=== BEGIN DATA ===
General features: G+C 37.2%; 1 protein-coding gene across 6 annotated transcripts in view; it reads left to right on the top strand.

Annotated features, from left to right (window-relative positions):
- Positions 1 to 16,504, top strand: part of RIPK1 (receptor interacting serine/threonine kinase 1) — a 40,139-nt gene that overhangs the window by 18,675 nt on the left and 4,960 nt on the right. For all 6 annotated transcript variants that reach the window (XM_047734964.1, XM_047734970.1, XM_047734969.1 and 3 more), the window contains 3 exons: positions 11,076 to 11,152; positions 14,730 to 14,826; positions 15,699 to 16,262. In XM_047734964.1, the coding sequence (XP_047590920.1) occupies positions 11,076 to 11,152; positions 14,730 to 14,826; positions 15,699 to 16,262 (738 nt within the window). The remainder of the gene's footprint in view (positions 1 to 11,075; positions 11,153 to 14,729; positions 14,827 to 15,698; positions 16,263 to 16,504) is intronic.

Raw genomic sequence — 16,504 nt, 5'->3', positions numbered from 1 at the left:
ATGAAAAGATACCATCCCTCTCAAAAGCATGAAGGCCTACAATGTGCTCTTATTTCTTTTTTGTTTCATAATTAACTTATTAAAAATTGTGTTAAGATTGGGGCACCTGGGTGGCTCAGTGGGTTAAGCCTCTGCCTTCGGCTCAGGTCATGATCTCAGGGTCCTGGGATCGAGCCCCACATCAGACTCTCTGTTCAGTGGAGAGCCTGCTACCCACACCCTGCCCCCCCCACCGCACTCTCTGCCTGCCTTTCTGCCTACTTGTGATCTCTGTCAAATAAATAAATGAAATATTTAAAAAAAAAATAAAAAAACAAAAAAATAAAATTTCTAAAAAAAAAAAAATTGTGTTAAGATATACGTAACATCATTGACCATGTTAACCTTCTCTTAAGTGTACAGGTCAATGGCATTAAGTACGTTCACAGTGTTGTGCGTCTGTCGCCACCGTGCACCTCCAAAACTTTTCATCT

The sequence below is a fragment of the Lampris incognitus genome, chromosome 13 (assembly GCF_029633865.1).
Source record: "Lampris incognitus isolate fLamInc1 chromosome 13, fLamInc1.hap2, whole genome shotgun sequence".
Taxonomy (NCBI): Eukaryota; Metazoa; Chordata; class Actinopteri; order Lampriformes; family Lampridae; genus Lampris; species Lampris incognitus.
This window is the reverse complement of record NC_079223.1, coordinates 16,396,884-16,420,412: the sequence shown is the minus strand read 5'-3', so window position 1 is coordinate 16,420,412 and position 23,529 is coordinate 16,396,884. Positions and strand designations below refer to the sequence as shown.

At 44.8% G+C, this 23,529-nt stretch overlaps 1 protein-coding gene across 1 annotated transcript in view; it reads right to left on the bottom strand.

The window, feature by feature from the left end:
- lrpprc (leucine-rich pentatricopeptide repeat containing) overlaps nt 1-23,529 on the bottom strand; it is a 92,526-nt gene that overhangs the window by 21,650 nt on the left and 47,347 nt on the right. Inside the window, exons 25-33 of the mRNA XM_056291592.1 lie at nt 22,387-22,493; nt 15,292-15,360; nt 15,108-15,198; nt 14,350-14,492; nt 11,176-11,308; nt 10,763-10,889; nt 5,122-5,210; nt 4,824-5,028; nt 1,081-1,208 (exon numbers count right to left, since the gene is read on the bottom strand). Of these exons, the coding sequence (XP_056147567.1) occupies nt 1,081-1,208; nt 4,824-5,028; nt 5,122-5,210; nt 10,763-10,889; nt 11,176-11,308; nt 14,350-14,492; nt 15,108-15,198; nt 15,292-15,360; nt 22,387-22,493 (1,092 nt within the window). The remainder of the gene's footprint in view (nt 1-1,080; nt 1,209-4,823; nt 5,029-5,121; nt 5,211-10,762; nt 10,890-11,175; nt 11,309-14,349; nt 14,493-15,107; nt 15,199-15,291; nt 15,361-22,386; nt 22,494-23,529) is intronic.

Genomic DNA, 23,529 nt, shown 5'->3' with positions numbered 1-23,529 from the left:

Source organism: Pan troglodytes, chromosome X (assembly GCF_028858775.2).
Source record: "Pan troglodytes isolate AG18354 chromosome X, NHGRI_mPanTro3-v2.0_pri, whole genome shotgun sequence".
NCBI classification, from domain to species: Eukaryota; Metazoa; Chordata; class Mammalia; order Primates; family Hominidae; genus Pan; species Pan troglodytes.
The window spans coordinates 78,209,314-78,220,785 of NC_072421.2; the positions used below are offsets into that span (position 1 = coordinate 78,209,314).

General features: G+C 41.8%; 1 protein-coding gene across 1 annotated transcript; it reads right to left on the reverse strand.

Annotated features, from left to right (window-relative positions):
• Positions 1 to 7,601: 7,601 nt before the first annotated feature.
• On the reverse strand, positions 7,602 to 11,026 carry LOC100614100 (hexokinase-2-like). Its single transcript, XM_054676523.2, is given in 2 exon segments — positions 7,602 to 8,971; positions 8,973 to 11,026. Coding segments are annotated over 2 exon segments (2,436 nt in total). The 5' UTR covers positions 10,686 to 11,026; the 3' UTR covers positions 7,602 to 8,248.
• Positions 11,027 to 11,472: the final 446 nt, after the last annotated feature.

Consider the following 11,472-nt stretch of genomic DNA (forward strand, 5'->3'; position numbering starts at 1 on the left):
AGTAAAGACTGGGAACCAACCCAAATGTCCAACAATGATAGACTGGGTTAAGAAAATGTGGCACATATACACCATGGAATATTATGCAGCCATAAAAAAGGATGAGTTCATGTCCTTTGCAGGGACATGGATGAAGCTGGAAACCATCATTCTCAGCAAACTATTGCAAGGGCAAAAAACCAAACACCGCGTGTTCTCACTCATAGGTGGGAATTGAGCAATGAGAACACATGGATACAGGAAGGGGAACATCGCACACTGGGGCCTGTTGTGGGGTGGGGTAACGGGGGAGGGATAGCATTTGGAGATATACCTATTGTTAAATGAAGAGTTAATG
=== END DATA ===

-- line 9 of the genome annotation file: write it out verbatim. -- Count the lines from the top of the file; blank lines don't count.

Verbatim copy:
This window is the reverse complement of record NC_079223.1, coordinates 16,396,884-16,420,412: the sequence shown is the minus strand read 5'-3', so window position 1 is coordinate 16,420,412 and position 23,529 is coordinate 16,396,884. Positions and strand designations below refer to the sequence as shown.